on judging others

before we begin, i want to draw a distinction between being judgmental and being discriminating.  i don’t know if they are necessarily two TOTALLY SEPARATE THINGS, but:

  • being discriminating is not a bad thing; it is important to be able to discriminate between good things and bad things, things we enjoy and things we do not, etc. (“this wine/lamp/ice cream flavor/mattress is good, that one is bad”; “i get along with him and not him”) 
  • being judgmental (at least the way i use it in the entry) generally involves the following: (“you are a bad person”)
    • disapproval
    • you are comparing yourself to something else, and you are better
    • generally you can only be judgmental on choices/autonomy and not on inherent characteristics

(facebook ipo’ed this month!  pretty exciting! will try not to be jealous of the mounds of cash that every software engineer has in the bay area)


liking %: of a general population, what % you would like
likable %: of a general population, what % like you

(“like” is defined very loosely)

angeles i think would be 75/85.  i might go with 55/65 on myself.  especially lately, a lot of the gay networking has been about me trying to increase both of those stats.


do you ever find yourself trying to describe a person to a friend, and you go, “oh, s/he’s the [X] one.” X is your defining characteristic (DC).  not what makes you unique or what makes you interesting or any insightful personality analysis, but just what you immediately associate with that person.  most blatantly identifiable factor.

usually it’s an adjective (gay and black tend to be two DCs that i think are pretty common), or it can be a story (“the one who [X]”).  is it weird/bad that black/gay are common DC’s? 

anyway, it’s a fun game to describe those tier 2-3 friends with their DC. 


everyone knows that it has been my dream to get into a gay clique.  reasons include: (in addition to finding a fun group of people)

  1. critical mass of friends where a subset is always down to hang out/go out/etc
  2. most efficient way to make friends (maintaining relationships with friends who all don’t know/want to spend time with each other is exhausting)
  3. most efficient way to gay network

i get regularly chided about my desires to join a clique, that they are pretentiously exclusive, that they’re catty and very high school and very dramatic, that it’s a very misguided effort.  patrick has this theory (hopefully i’m not butchering it) that gay guys were powerless as kids and now gay guys like to use that power and use it to tear down other (gay) people, and that arguably gay cliques are the worst representations of this.  yay, gay people!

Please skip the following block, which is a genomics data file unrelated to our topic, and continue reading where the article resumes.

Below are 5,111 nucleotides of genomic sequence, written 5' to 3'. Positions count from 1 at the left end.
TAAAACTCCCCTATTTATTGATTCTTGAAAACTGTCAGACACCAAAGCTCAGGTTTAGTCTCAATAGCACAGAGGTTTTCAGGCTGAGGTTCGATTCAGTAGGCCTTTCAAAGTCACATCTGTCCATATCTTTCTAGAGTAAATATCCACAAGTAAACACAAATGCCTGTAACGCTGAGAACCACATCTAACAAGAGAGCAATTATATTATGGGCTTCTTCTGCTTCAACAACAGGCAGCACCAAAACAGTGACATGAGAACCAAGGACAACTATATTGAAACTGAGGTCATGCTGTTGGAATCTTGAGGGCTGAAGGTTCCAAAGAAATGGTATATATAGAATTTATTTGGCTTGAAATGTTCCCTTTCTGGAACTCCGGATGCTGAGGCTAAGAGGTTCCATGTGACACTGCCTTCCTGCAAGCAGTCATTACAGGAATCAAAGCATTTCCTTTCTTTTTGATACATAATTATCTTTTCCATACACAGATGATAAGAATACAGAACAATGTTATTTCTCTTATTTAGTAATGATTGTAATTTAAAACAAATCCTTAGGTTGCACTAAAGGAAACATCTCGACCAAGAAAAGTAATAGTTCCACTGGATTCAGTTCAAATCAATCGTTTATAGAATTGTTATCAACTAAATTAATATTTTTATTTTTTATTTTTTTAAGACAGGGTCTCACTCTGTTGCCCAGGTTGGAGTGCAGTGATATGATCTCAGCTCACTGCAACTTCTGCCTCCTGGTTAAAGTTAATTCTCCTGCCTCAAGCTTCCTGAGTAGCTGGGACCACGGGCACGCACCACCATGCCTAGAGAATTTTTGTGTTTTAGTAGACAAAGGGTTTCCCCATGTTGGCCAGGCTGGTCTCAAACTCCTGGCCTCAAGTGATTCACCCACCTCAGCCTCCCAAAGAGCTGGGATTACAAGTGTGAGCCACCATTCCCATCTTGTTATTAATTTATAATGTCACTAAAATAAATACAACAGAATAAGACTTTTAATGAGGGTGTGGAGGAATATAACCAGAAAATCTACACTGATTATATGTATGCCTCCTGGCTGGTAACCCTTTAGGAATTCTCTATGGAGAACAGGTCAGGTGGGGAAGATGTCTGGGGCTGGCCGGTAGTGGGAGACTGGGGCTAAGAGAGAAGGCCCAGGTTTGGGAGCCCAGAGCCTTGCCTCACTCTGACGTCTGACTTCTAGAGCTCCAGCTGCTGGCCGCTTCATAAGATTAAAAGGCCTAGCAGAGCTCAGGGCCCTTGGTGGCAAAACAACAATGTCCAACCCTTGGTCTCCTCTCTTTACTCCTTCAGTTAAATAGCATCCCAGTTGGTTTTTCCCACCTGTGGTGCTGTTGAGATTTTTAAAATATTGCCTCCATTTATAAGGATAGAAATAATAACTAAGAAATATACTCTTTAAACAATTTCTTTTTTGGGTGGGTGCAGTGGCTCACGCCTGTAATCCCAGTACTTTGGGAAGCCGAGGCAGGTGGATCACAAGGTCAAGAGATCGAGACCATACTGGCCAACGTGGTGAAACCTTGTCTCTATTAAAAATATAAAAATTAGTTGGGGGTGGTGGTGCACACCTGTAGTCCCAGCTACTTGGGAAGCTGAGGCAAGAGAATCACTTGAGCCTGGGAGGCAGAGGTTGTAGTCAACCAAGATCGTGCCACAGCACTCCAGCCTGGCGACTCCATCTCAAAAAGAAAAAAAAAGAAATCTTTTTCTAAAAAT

chris the ex used to tell me “JAMES, WHY DO YOU CARE SO MUCH ABOUT THEM LIKING YOU!?!?” there’s some degree of that too: why am i courting a clique so aggressively that doesn’t particularly like me?

(to be clear, i’m largely over the idea of a gay clique now) (also, to be clearer, the gay clique that i was “rushing” is over me and i have been blacklisted for… reasons that i wouldn’t say deserve blacklisting, which either belies a) how tightknit their group is, or b) the general immaturity/dramatic thrust of the group.  but, yes, i did get a “…fine to say hello, but would probably be best if you didn’t hang around us for too long…” comment.  yay)

(side note re: cliques; i do think that it’s very difficult to break into any clique on coolness alone.  by definition, they’re all already super friend-rich, and unless you have something else to offer (ROMANTIC INTEREST), it may be tough to get in.  IMO.)

(side note #2 re: cliques and james; i was hanging out with a friend.  the clique walked in, and i started interacting with them, and i go back to my friend, and he goes, “WHAT WAS THAT?!?!?!” and proceeds to talk about how i am a totally different/way less enjoyable/way lamer person when hanging out with the clique.  i mean, generally, when being around people i don’t know very well, i translate my nervous/awkward energy into brainless enthusiasm.  i know, i know.  well now i’m just awkwardly self-conscious about it, awesome.)

Why you would even waste time with that group that adores [X] is silly, ESP based on that conversation.


50 places to meet people when you’re over the bar scene

i haven’t really written anything about the “gaywakenening”, but one of the things i like to reference is the 4-pronged approach to dating after i broke up with chris.  it was a very aggressive, consulting-esque approach to solving this problem, which was basically using every possible medium to find a boyfriend, that is, the 4 prongs:

  1. friends of friends (requires gay networking)
  2. activities (gay climbing, gay running, etc)
  3. bar/party scene (castro, circuit parties, etc)
  4. electronically (okcupid/online, grindr/jack’d/mobile)

i caught up with AJ one day, and he said that he thought similarly, that it was like sales, and there are several different ways/pipes of generating “leads”.  anyway, work all the angles aggressively. 


friend:  generally, i know what i go to a circuit party for, and it ain’t to look for dateable people…